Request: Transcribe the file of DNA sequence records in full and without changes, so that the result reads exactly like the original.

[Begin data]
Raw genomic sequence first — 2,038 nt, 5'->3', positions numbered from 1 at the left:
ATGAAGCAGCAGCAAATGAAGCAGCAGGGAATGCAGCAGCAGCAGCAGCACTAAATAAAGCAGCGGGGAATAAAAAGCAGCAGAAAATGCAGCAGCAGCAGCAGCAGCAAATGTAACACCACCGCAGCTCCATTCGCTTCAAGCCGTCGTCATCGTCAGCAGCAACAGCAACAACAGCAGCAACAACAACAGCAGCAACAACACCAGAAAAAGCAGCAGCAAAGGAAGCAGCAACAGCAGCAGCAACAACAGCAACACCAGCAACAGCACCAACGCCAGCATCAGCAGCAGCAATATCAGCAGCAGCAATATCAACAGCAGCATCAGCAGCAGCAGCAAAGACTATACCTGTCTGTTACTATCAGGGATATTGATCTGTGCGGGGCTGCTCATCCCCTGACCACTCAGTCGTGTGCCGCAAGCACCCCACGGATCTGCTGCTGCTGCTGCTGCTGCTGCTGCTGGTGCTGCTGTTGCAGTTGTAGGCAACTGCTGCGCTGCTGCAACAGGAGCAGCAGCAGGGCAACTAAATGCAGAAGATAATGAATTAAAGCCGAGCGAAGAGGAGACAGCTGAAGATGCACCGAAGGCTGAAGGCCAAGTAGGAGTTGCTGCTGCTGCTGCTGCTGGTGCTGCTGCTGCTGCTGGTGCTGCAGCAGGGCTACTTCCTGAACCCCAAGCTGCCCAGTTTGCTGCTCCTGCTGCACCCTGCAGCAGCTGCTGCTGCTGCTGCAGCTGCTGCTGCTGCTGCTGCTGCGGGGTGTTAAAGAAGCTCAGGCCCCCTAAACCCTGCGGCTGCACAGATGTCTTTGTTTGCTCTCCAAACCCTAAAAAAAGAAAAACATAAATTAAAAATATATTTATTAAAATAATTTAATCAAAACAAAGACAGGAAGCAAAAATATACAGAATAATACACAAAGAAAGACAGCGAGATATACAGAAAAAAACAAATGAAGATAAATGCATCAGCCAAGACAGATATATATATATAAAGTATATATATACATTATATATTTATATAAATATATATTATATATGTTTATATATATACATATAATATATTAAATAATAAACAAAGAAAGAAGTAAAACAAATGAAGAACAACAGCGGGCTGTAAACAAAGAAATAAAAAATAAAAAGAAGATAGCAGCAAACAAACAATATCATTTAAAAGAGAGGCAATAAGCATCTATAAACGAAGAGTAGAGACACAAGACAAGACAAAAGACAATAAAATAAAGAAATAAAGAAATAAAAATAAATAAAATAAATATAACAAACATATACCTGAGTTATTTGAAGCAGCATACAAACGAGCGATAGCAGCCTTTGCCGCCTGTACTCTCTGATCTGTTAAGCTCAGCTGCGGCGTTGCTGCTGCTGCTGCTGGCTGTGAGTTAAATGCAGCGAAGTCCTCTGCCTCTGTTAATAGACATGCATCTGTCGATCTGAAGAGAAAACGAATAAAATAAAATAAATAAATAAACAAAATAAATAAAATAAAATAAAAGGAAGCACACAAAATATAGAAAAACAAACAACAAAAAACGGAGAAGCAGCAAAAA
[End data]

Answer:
Raw genomic sequence first — 2,038 nt, 5'->3', positions numbered from 1 at the left:
ATGAAGCAGCAGCAAATGAAGCAGCAGGGAATGCAGCAGCAGCAGCAGCACTAAATAAAGCAGCGGGGAATAAAAAGCAGCAGAAAATGCAGCAGCAGCAGCAGCAGCAAATGTAACACCACCGCAGCTCCATTCGCTTCAAGCCGTCGTCATCGTCAGCAGCAACAGCAACAACAGCAGCAACAACAACAGCAGCAACAACACCAGAAAAAGCAGCAGCAAAGGAAGCAGCAACAGCAGCAGCAACAACAGCAACACCAGCAACAGCACCAACGCCAGCATCAGCAGCAGCAATATCAGCAGCAGCAATATCAACAGCAGCATCAGCAGCAGCAGCAAAGACTATACCTGTCTGTTACTATCAGGGATATTGATCTGTGCGGGGCTGCTCATCCCCTGACCACTCAGTCGTGTGCCGCAAGCACCCCACGGATCTGCTGCTGCTGCTGCTGCTGCTGCTGCTGGTGCTGCTGTTGCAGTTGTAGGCAACTGCTGCGCTGCTGCAACAGGAGCAGCAGCAGGGCAACTAAATGCAGAAGATAATGAATTAAAGCCGAGCGAAGAGGAGACAGCTGAAGATGCACCGAAGGCTGAAGGCCAAGTAGGAGTTGCTGCTGCTGCTGCTGCTGGTGCTGCTGCTGCTGCTGGTGCTGCAGCAGGGCTACTTCCTGAACCCCAAGCTGCCCAGTTTGCTGCTCCTGCTGCACCCTGCAGCAGCTGCTGCTGCTGCTGCAGCTGCTGCTGCTGCTGCTGCTGCGGGGTGTTAAAGAAGCTCAGGCCCCCTAAACCCTGCGGCTGCACAGATGTCTTTGTTTGCTCTCCAAACCCTAAAAAAAGAAAAACATAAATTAAAAATATATTTATTAAAATAATTTAATCAAAACAAAGACAGGAAGCAAAAATATACAGAATAATACACAAAGAAAGACAGCGAGATATACAGAAAAAAACAAATGAAGATAAATGCATCAGCCAAGACAGATATATATATATAAAGTATATATATACATTATATATTTATATAAATATATATTATATATGTTTATATATATACATATAATATATTAAATAATAAACAAAGAAAGAAGTAAAACAAATGAAGAACAACAGCGGGCTGTAAACAAAGAAATAAAAAATAAAAAGAAGATAGCAGCAAACAAACAATATCATTTAAAAGAGAGGCAATAAGCATCTATAAACGAAGAGTAGAGACACAAGACAAGACAAAAGACAATAAAATAAAGAAATAAAGAAATAAAAATAAATAAAATAAATATAACAAACATATACCTGAGTTATTTGAAGCAGCATACAAACGAGCGATAGCAGCCTTTGCCGCCTGTACTCTCTGATCTGTTAAGCTCAGCTGCGGCGTTGCTGCTGCTGCTGCTGGCTGTGAGTTAAATGCAGCGAAGTCCTCTGCCTCTGTTAATAGACATGCATCTGTCGATCTGAAGAGAAAACGAATAAAATAAAATAAATAAATAAACAAAATAAATAAAATAAAATAAAAGGAAGCACACAAAATATAGAAAAACAAACAACAAAAAACGGAGAAGCAGCAAAAA